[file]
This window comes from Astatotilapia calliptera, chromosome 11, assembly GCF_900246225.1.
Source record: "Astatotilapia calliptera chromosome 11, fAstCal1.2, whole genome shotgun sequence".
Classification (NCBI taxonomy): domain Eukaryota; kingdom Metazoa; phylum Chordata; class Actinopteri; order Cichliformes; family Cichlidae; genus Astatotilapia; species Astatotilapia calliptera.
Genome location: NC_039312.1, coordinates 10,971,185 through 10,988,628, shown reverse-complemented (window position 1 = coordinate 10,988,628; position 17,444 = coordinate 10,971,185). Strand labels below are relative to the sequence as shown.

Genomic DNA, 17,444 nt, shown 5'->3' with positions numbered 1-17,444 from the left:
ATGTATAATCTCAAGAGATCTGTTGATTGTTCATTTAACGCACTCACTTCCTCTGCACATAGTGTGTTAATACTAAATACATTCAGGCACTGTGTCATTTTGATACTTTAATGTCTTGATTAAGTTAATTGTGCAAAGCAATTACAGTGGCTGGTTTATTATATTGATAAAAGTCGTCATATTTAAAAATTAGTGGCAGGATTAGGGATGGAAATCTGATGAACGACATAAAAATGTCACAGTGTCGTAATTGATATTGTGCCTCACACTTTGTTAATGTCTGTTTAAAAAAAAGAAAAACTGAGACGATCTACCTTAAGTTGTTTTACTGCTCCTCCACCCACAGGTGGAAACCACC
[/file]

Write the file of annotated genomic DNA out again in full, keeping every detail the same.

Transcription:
This window comes from Astatotilapia calliptera, chromosome 11, assembly GCF_900246225.1.
Source record: "Astatotilapia calliptera chromosome 11, fAstCal1.2, whole genome shotgun sequence".
Classification (NCBI taxonomy): domain Eukaryota; kingdom Metazoa; phylum Chordata; class Actinopteri; order Cichliformes; family Cichlidae; genus Astatotilapia; species Astatotilapia calliptera.
Genome location: NC_039312.1, coordinates 10,971,185 through 10,988,628, shown reverse-complemented (window position 1 = coordinate 10,988,628; position 17,444 = coordinate 10,971,185). Strand labels below are relative to the sequence as shown.

Genomic DNA, 17,444 nt, shown 5'->3' with positions numbered 1-17,444 from the left:
ATGTATAATCTCAAGAGATCTGTTGATTGTTCATTTAACGCACTCACTTCCTCTGCACATAGTGTGTTAATACTAAATACATTCAGGCACTGTGTCATTTTGATACTTTAATGTCTTGATTAAGTTAATTGTGCAAAGCAATTACAGTGGCTGGTTTATTATATTGATAAAAGTCGTCATATTTAAAAATTAGTGGCAGGATTAGGGATGGAAATCTGATGAACGACATAAAAATGTCACAGTGTCGTAATTGATATTGTGCCTCACACTTTGTTAATGTCTGTTTAAAAAAAAGAAAAACTGAGACGATCTACCTTAAGTTGTTTTACTGCTCCTCCACCCACAGGTGGAAACCACC